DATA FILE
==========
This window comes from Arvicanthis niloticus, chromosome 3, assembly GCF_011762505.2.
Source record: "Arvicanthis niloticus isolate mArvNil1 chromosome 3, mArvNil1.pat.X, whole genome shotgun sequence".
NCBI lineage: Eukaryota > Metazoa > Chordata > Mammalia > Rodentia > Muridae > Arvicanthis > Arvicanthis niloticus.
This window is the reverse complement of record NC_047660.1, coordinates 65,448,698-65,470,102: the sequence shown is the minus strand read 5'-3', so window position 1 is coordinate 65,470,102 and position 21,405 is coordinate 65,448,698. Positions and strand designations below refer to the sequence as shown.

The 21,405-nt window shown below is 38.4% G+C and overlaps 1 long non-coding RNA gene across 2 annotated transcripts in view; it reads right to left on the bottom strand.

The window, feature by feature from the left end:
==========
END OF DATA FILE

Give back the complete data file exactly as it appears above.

This window comes from Arvicanthis niloticus, chromosome 3, assembly GCF_011762505.2.
Source record: "Arvicanthis niloticus isolate mArvNil1 chromosome 3, mArvNil1.pat.X, whole genome shotgun sequence".
NCBI lineage: Eukaryota > Metazoa > Chordata > Mammalia > Rodentia > Muridae > Arvicanthis > Arvicanthis niloticus.
This window is the reverse complement of record NC_047660.1, coordinates 65,448,698-65,470,102: the sequence shown is the minus strand read 5'-3', so window position 1 is coordinate 65,470,102 and position 21,405 is coordinate 65,448,698. Positions and strand designations below refer to the sequence as shown.

The 21,405-nt window shown below is 38.4% G+C and overlaps 1 long non-coding RNA gene across 2 annotated transcripts in view; it reads right to left on the bottom strand.

The window, feature by feature from the left end: